What an amazing year 2020 was! Back in January, which feels like a lifetime ago, ASDWA was making plans for the March member meeting in Alexandria. So very quickly we made the shift to virtual meetings and focused on the pressing need of helping keep our water systems operating safely during an unprecedented global health crisis.
Even though we worked remotely, we responded to countless emergencies including hurricanes, flooding, tornados, ice storms and wildfires. Many states developed and expanded online training.
This was also an active year on Capitol Hill and ASDWA continued to be very active with EPA.
We overcame many challenges last year and demonstrated how innovative and resilient state drinking water programs can be. While it was not how I envisioned my year as ASDWA President, I could not be more proud of the work we have accomplished. You have done incredible things and you so rarely receive the credit that you deserve. Thank you! I look forward to 2021 and am excited to see great things Cathy Tucker-Vogel and Lori Mathieu will do in their time leading ASDWA.
Stay safe and I hope that we can be together in person again soon.
- Shellie R. Chard, Water Quality Division Director, Oklahoma DEQ, 2020 ASDWA President
I would like to extend a warm welcome to all the new administrators. I look forward to meeting all of you in person and I encourage you to get involved in ASDWA committees or workgroups. Participation provides an opportunity to network with other administrators and their staff, influence ASDWA policy/program development, and learn about innovative approaches used to address drinking water challenges in other states. I would also encourage veteran administrators that have not participated in the past to get involved so that we can all benefit from your knowledge and expertise. Your participation helps ASDWA remain a strong and effective organization.
This year, we need to continue to enhance ASDWA’s relationship with Congressional staff so that we are considered the “go to” organization for drinking water related issues. One of the most pressing issues is the importance of adequately funding state drinking water programs. This will be especially important during 2021 because of the impact COVID-19 has had on state budgets.
My thanks to Shellie Chard for her excellent leadership in 2020. Her thoughtful and steady guidance helped us all navigate through a difficult year. I welcome president-elect Lori Mathieu and the new, incoming board members as well as our returning board members. I look forward to working with you to meet our challenges with your support and advice. In the meantime, stay safe and healthy so we can have a happy and productive 2021.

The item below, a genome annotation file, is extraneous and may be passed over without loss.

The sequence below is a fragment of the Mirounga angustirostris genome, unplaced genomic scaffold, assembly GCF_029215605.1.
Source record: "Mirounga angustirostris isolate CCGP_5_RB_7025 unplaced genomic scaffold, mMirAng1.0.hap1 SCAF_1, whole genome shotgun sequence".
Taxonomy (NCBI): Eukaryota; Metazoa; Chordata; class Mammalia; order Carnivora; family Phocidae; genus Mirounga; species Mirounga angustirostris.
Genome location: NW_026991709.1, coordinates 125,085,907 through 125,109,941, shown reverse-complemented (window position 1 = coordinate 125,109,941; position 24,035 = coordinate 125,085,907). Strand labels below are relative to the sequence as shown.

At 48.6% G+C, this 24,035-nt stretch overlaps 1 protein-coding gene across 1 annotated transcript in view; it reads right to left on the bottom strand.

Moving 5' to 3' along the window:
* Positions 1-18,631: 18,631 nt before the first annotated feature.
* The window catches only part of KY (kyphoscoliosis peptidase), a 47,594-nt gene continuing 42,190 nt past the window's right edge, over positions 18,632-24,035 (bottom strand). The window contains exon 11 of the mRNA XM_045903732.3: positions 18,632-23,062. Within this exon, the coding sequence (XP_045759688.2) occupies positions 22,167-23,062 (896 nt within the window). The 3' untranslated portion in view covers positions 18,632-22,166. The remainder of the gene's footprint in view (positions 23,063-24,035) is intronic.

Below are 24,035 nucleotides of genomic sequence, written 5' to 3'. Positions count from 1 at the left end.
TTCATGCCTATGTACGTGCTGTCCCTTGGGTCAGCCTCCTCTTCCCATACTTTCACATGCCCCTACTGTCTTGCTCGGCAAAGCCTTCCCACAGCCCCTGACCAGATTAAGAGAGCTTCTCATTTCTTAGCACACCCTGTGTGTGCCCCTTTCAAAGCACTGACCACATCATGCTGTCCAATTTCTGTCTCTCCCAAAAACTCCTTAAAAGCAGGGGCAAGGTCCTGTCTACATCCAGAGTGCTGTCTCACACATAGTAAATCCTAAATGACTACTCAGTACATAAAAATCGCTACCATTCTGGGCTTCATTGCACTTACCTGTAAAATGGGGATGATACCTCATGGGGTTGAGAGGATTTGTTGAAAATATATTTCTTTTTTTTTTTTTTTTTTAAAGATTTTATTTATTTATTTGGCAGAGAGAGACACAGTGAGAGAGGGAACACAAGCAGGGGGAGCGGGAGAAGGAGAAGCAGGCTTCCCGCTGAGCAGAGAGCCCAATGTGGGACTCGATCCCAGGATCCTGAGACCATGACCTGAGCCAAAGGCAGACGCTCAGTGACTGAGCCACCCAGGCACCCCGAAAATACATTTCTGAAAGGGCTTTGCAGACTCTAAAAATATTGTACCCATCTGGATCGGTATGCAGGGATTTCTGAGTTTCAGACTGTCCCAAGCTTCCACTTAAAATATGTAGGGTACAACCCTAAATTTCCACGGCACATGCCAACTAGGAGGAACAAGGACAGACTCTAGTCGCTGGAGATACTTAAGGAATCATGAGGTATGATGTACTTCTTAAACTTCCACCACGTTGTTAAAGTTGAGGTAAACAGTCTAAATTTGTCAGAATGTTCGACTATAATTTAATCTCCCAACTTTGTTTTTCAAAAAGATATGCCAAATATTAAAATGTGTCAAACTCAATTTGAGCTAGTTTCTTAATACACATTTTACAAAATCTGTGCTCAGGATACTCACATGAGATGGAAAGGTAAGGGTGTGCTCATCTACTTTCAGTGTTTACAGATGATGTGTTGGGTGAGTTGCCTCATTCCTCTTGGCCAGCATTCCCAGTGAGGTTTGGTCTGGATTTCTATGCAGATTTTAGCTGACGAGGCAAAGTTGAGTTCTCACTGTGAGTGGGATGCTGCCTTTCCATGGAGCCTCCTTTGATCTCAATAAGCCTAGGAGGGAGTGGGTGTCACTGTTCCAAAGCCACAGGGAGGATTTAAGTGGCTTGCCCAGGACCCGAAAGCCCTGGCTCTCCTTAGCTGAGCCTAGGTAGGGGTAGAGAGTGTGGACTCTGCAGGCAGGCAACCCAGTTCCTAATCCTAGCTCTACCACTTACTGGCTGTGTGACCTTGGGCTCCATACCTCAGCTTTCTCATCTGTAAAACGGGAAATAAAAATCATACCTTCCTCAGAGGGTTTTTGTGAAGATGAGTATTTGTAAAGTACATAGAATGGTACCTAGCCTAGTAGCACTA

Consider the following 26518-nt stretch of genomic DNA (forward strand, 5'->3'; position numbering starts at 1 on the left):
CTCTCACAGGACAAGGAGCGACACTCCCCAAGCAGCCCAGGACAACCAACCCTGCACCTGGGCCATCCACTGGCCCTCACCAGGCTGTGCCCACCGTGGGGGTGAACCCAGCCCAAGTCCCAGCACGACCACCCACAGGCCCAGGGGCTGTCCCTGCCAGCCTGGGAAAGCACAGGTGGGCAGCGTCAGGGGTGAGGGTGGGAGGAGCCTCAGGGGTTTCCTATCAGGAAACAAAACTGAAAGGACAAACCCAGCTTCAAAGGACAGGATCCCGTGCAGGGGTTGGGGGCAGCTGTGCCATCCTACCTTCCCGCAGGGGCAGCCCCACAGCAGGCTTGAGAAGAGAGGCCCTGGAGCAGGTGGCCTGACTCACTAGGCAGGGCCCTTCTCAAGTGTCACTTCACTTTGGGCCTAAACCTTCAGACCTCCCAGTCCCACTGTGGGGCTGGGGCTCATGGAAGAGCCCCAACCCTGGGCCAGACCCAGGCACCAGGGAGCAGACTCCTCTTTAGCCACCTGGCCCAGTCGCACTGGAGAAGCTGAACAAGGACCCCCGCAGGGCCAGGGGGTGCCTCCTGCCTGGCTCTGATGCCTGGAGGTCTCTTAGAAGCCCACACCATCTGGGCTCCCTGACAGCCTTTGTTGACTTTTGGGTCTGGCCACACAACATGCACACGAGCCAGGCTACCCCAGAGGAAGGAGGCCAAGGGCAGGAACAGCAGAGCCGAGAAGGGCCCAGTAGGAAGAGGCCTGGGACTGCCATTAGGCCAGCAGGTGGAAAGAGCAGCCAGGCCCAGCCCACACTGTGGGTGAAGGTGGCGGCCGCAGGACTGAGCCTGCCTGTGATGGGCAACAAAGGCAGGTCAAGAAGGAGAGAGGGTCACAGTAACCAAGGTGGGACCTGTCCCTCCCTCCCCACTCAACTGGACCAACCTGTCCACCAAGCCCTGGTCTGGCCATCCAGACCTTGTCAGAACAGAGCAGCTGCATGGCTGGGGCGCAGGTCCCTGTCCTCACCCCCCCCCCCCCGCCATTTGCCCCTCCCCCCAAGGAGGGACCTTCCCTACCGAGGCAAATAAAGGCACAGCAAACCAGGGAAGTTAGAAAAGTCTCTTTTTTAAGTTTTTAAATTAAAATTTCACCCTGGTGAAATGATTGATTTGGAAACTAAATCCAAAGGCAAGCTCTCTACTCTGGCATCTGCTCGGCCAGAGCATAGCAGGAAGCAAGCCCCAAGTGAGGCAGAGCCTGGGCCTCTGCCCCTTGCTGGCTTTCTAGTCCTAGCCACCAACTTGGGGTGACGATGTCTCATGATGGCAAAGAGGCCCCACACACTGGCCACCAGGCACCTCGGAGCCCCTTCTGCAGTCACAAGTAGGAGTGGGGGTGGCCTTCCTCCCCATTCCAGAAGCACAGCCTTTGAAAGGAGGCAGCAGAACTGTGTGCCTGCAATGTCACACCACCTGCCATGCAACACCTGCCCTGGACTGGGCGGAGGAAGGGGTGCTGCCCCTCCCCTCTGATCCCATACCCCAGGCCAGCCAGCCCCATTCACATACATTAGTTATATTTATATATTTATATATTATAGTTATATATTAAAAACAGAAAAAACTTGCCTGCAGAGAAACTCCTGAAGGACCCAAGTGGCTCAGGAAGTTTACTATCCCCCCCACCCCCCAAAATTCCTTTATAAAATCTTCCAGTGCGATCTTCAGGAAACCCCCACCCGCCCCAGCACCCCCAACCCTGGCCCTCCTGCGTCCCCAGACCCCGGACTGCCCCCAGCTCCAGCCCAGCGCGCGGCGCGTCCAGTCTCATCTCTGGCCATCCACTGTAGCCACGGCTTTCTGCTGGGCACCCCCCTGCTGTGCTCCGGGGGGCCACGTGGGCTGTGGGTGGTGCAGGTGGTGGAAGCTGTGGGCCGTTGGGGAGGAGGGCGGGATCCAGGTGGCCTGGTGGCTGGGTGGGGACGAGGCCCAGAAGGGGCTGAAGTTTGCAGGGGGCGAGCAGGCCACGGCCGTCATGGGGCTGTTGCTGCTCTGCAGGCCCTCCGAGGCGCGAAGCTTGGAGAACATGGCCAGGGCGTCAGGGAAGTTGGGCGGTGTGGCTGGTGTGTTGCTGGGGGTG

- Cathy Tucker-Vogel, 2021 ASDWA President, Public Water Supply Section Chief, Kansas Department of Health and Environment
We Brought Members Everything But The Bagel
With the shift to the virtual environment, we quickly adapted to host more virtual meetings on current and important drinking water topics. We began hosting short, monthly meetings with our members in August, what we call Everything But the Bagel, to discuss relevant topics and resources and provide opportunities for member input on ASDWA actions. We also hosted two short Afternoon Coffees and conducted two Summer Book Club webinars to read Troubled Water by Seth M. Siegel and Tucson Water Turnaround by Michael J. McGuire and Marie Pearthree.
We Helped Advance States’ Perspectives on the LCRR
In 2020, ASDWA brought the state perspective to the federal Lead and Copper Rule Revisions (LCRR) through extensive comments to and discussion with EPA. ASDWA also supported states by developing tools and resources for lead service line inventories/replacements and corrosion control treatment.
ASDWA staff worked closely with over 40 volunteers to states to submit an 80-page set of comments to EPA on the proposed LCRR in February 2020 that detailed states’ issues and concerns.
ASDWA’s comments also included an update to its Costs of States’ Transaction Study (CoSTS), which determined that the national total need for states to implement the proposed LCRR in its first five years would be approximately 835,000 additional staff hours annually. These comments served as the foundation for Then President-Elect Cathy Tucker-Vogel’s testimony about the LCRR to the House Subcommittee on Environment and Climate Change of the Committee on Energy and Commerce.
To further support states, ASDWA worked to develop resources related to lead including a webinar and a white paper on lead service line replacements and data, and is partnering with the American Water Works Association (AWWA) to build and deliver training on corrosion control treatment to states, water systems, and consultants.